Reasons You Should Definitely Go To Therapy

Karen L. Smith MSS LCSW

Maybe you have been thinking about it for years, maybe you went for a bit years ago and it wasn’t great, or maybe people have suggested it to you over the years but it seemed silly. If you have never done a serious and successful stint of real psychotherapy, if not now, when?

Here are some of the many reasons therapy will likely do you, and the people in your life, some real good.

  1. Giving yourself a dedicated hour once a week to contemplate yourself, your life, your relationships, and your world view, is priceless. Can you do that kind of focused contemplation outside of therapy? Definitely. Will you? Probably not with the consistency of weekly sessions.
  2. It is not that the therapist is impartial. It is that there only real concern is your wellbeing. Say you are considering a move to a new town. Unlike your friends they can be solely invested in how that decision will impact you. Say you are considering leaving a soul crushing job but will make less money. They can help you think about that without it having implications for them. Say what you are talking about floods and overwhelms you and you start talking in an aggressive loud tone. While they may point it out, to help you understand what is going on for you, you don’t have to take care of their feelings or reactions to your energy.
  3. Among other of their roles, therapists are guides for the internal world. They are travelers who have worked hard to forge their own paths inside themselves, and have guided many other travelers through otherwise rocky and unfamiliar terrain. They know something about when to slow down, when to push forward, when to steer the course, and where to shine a light. Much of our suffering has the clues to its repair inside of us, but we need to know how and where to look, and how to make the necessary links. Doing this on our own, no matter how insight oriented we are, hinders our progress, as our unconscious is designed to create blinders specifically for us.
  4. Unless you were magnificently cared for as a child, by parents who accepted and celebrated you, and could regulate their own emotions enough to give you the space to fully be yourself, therapy is a chance to have that experience. Psychotherapist are skilled in their ability to sit with and contain their emotions/thoughts/reactions as well as yours. They can handle your self-exploration without having to direct it or change it or judge it. There investment in the conversation is for you to fully understand your truths, not adjust them to their needs/values/beliefs. You may feel challenged sometimes, to see all of your truths, but you will be supported in becoming a fuller expression of yourself.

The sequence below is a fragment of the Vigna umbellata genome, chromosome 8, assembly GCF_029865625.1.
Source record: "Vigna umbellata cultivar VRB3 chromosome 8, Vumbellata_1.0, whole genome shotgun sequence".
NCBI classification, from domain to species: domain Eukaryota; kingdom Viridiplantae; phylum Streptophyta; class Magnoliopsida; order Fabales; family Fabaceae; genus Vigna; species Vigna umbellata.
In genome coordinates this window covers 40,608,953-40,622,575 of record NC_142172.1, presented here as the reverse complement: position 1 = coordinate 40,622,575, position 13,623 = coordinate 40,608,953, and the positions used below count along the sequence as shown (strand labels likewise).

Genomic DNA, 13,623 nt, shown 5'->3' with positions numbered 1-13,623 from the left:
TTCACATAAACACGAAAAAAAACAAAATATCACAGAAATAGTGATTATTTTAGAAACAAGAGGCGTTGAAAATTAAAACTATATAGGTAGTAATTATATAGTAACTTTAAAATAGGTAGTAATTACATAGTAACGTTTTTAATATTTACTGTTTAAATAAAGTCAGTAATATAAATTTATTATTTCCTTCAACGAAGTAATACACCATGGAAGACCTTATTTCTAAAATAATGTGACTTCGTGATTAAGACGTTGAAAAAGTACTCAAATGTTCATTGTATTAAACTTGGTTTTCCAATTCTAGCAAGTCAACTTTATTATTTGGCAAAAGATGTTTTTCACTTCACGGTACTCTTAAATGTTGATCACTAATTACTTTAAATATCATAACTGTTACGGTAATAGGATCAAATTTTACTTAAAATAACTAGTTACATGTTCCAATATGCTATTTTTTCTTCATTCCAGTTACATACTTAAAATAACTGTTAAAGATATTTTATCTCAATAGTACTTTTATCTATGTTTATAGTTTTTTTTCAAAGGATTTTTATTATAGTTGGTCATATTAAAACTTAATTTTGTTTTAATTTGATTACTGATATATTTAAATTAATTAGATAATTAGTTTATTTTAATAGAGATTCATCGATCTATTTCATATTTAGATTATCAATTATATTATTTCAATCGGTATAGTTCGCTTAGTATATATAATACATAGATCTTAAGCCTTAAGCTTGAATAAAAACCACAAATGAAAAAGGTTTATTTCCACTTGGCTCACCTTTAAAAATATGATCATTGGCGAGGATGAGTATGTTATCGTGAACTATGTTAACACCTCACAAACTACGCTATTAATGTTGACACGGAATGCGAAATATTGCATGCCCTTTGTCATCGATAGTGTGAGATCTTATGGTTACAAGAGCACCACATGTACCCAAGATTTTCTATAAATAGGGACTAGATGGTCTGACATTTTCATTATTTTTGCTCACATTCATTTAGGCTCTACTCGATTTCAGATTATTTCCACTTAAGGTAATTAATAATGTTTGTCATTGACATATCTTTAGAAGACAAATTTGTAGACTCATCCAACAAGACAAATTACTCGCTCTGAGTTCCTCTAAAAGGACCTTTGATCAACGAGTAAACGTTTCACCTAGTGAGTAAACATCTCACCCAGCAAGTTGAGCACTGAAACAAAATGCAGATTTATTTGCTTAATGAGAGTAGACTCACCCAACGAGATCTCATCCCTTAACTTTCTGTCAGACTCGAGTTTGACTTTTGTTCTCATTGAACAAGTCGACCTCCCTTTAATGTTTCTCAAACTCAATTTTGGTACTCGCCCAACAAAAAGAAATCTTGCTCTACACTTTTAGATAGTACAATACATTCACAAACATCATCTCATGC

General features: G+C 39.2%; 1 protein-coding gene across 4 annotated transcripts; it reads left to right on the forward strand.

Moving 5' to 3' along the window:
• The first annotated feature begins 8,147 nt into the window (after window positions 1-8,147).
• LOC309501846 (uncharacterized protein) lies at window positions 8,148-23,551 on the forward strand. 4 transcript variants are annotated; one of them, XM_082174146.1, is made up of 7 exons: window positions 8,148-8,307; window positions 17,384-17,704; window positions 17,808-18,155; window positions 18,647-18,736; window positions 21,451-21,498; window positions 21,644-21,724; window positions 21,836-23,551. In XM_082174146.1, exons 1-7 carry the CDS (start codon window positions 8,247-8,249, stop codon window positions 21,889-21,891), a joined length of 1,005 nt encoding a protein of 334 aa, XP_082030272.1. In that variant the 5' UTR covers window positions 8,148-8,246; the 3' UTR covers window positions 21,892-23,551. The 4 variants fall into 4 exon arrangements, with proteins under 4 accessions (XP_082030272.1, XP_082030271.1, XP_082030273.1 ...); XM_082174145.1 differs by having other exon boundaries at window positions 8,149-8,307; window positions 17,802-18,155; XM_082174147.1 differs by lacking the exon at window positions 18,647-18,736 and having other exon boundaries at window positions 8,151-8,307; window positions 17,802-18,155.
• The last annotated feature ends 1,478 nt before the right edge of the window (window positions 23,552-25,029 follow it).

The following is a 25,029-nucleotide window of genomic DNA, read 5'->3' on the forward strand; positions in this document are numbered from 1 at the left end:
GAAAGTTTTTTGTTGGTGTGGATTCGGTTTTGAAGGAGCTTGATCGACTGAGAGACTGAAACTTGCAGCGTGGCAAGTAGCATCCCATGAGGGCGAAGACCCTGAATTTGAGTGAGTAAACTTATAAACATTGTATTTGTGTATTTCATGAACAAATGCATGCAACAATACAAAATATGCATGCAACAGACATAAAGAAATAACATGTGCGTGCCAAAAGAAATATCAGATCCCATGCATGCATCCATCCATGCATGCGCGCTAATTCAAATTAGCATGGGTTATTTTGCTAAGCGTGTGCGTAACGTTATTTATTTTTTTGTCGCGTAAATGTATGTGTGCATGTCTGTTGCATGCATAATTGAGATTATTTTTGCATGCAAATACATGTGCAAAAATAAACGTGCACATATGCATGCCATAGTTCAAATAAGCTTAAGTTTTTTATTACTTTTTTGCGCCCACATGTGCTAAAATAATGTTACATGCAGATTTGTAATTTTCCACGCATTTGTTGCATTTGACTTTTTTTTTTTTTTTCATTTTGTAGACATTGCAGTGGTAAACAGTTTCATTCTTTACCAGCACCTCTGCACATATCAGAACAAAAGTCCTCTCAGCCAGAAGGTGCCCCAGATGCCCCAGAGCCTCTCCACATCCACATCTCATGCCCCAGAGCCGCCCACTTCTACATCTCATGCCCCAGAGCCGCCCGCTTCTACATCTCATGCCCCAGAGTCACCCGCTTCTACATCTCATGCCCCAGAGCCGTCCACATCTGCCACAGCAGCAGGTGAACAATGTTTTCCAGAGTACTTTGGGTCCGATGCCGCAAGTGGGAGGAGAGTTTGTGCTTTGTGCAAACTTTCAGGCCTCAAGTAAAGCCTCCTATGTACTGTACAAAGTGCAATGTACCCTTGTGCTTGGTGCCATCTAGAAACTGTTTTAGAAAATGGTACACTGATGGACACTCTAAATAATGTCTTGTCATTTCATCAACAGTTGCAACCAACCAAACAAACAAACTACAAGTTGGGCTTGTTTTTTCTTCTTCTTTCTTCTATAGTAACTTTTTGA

5. Therapists deal in truth. We work to be honest with ourselves, and try to help our clients be honest with themselves. What that means is we are honest with our clients. If clients ask me if they are paranoid, and they are paranoid, I say yes, you are paranoid. I may say other things too, but I won’t lie. I often don’t agree that my opinion will help helpful or relevant, but once exploring a clients motivation to hear my opinion, I will offer it up.
  6. Real psychotherapists aren’t offering up their options left and right. We aren’t founts of wisdom. What we know is process, and how to find your own truths. So unlike your friends and family who all have their own opinions, in our work (not necessarily our home lives!), we know our job is to help you find out your answers.

These are only some of the ways therapy can be a game changer in our lives. I will add a caveat though; not all therapists are great. It is really important that you do your research so you can land with a good therapist. This means reaching out to family, friends and colleagues who may have been in therapy for recommendations. Even though you may not want to see their therapist, you may be able to get a recommendation from their therapist to a trusted colleague. I can’t express the import of a solid referral enough.

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